King Charles III has been officially proclaimed head of state of both Australia and New Zealand at ceremonies on Sunday, September 11 in the nations’ capitals.
The British monarch is the head of state in Australia as well as New Zealand, among 14 realms outside the United Kingdom, although the role is largely ceremonial.
In New Zealand, the proclamation of Charles as monarch, taking over from Queen Elizabeth who died on Thursday aged 96, took place in the parliament in Wellington.
Speaking from the parliament, Prime Minister Jacinda Ardern said the event acknowledged the queen’s son, “His Majesty King Charles III as our sovereign”.
Ardern told a crowd that in the wake of the queen’s death, New Zealand was in a time of change.
“King Charles … has consistently demonstrated his deep care for our nation,” she said. “This relationship is deeply valued by our people. I have no doubt it will deepen.”
While in Australia, Governor General David Hurley, the British monarch’s representative in Australia, proclaimed King Charles as head of state at Parliament House in Canberra. The proclamation was marked by a 21-gun salute.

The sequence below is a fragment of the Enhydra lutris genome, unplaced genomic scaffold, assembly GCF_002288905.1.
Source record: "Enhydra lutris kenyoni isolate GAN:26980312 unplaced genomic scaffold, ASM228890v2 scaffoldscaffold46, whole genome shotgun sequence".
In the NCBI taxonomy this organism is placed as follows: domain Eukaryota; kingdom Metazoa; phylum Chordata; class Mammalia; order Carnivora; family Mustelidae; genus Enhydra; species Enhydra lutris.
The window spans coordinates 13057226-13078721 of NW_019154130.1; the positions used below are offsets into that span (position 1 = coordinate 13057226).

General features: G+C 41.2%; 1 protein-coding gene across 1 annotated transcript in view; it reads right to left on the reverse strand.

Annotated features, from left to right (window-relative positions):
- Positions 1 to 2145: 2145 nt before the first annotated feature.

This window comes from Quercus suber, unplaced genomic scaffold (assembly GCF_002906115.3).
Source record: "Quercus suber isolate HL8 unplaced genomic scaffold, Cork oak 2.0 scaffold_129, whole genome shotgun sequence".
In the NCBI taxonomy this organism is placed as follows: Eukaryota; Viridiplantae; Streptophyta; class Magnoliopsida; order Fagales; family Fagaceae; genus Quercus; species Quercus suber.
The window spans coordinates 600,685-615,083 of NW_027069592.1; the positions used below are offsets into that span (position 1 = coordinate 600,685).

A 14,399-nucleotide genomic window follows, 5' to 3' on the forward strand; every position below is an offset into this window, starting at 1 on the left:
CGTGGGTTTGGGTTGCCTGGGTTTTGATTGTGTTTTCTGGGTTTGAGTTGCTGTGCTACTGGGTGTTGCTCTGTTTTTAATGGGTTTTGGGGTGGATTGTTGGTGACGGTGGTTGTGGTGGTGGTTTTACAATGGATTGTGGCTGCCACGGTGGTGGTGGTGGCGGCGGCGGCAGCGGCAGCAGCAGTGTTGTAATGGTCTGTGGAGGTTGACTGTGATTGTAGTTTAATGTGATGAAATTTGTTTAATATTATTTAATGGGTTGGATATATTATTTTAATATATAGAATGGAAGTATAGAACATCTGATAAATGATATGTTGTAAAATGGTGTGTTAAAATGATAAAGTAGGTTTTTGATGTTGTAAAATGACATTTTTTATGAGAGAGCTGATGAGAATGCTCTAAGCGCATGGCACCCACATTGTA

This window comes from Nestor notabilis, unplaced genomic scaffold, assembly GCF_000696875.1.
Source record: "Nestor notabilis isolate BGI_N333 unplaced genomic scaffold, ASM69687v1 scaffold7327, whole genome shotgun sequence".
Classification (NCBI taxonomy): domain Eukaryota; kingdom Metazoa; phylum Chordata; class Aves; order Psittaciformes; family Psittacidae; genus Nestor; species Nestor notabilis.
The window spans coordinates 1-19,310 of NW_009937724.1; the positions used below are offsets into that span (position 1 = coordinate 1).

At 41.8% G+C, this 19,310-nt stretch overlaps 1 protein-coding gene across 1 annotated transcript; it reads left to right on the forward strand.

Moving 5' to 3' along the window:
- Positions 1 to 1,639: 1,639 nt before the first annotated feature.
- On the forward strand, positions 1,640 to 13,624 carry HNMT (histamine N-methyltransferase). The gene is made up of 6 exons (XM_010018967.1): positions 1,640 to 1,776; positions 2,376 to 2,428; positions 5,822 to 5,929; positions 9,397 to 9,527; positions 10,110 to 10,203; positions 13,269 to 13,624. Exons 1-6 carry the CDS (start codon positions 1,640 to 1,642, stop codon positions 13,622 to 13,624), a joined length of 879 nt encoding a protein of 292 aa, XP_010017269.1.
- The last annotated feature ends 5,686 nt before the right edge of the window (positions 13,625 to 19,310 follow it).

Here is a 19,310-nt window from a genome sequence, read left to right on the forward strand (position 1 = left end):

Australian Prime Minister Anthony Albanese said a national day of mourning for the queen would take place on Sept. 22, with the day to be a public holiday.
Albanese said he would travel to London on Thursday, attend the queen’s funeral on Sept. 19 then return to Australia on Sept. 21.
“Then the National Day of Mourning and the memorial service is set to be the day after,” he told ABC television.
“That’s to allow people to pay their respects for the passing of Queen Elizabeth,” the prime minister said.
Albanese said Australia had offered to fly 10 of his Pacific Island counterparts and New Zealand dignitaries to Britain for the queen’s funeral.
Asked about how Australians would view the new monarch, Albanese said King Charles would have to “forge his own path”.
To show respect to the monarchy, national flags in Australia are at half mast, parliament has been suspended and a giant portrait of the queen was displayed on the sails of the Sydney Opera House.